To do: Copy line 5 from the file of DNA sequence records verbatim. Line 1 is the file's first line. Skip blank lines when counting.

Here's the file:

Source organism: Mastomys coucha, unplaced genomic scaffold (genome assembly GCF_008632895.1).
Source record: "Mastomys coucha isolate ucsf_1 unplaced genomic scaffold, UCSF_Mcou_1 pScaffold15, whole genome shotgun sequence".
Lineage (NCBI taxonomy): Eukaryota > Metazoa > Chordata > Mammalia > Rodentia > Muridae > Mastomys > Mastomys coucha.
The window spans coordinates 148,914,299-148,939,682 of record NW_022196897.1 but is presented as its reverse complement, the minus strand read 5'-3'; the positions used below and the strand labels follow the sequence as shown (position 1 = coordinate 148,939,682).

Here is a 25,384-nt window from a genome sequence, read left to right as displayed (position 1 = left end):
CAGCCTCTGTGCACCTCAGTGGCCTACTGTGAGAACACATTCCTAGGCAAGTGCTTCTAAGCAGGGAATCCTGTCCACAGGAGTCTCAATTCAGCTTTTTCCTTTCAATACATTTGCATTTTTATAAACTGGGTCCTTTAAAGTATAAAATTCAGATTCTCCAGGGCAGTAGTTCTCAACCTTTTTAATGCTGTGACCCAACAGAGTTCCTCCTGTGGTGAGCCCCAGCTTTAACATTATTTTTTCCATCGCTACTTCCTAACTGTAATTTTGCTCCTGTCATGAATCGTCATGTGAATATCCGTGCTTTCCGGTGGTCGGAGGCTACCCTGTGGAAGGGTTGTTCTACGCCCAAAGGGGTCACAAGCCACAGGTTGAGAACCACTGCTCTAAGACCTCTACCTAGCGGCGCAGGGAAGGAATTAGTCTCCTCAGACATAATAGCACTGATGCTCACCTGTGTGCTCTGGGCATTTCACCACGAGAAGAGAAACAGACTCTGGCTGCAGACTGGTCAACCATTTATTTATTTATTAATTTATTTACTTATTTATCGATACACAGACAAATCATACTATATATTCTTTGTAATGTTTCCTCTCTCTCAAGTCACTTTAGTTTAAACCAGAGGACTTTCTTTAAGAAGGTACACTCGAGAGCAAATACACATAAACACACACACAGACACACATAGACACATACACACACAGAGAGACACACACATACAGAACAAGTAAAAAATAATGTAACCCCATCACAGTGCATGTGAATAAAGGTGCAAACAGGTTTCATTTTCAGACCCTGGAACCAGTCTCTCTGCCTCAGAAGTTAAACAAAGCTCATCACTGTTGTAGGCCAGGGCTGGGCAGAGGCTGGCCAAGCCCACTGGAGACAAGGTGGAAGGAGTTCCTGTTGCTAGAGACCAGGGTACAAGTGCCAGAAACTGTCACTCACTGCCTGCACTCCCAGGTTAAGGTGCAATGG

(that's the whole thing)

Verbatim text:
Here is a 25,384-nt window from a genome sequence, read left to right as displayed (position 1 = left end):